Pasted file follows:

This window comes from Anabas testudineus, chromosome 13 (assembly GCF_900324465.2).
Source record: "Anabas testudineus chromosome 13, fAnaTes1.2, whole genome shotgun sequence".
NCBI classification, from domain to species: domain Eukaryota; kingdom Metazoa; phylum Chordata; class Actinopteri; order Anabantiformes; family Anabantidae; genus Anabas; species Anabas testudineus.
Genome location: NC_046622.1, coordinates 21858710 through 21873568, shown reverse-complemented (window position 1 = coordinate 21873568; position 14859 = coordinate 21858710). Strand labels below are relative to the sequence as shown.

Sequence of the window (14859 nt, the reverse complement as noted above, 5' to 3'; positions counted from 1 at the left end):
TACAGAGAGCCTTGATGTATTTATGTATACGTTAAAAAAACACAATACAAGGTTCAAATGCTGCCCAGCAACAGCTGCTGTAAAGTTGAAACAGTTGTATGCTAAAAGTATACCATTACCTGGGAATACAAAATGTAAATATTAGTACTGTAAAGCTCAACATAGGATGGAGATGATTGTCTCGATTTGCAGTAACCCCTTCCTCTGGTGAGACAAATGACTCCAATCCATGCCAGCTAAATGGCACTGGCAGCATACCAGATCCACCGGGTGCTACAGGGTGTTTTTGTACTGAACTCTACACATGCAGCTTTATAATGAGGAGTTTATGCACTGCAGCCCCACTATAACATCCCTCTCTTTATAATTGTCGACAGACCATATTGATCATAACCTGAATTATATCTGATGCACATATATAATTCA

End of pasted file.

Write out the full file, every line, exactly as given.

This window comes from Anabas testudineus, chromosome 13 (assembly GCF_900324465.2).
Source record: "Anabas testudineus chromosome 13, fAnaTes1.2, whole genome shotgun sequence".
NCBI classification, from domain to species: domain Eukaryota; kingdom Metazoa; phylum Chordata; class Actinopteri; order Anabantiformes; family Anabantidae; genus Anabas; species Anabas testudineus.
Genome location: NC_046622.1, coordinates 21858710 through 21873568, shown reverse-complemented (window position 1 = coordinate 21873568; position 14859 = coordinate 21858710). Strand labels below are relative to the sequence as shown.

Sequence of the window (14859 nt, the reverse complement as noted above, 5' to 3'; positions counted from 1 at the left end):
TACAGAGAGCCTTGATGTATTTATGTATACGTTAAAAAAACACAATACAAGGTTCAAATGCTGCCCAGCAACAGCTGCTGTAAAGTTGAAACAGTTGTATGCTAAAAGTATACCATTACCTGGGAATACAAAATGTAAATATTAGTACTGTAAAGCTCAACATAGGATGGAGATGATTGTCTCGATTTGCAGTAACCCCTTCCTCTGGTGAGACAAATGACTCCAATCCATGCCAGCTAAATGGCACTGGCAGCATACCAGATCCACCGGGTGCTACAGGGTGTTTTTGTACTGAACTCTACACATGCAGCTTTATAATGAGGAGTTTATGCACTGCAGCCCCACTATAACATCCCTCTCTTTATAATTGTCGACAGACCATATTGATCATAACCTGAATTATATCTGATGCACATATATAATTCA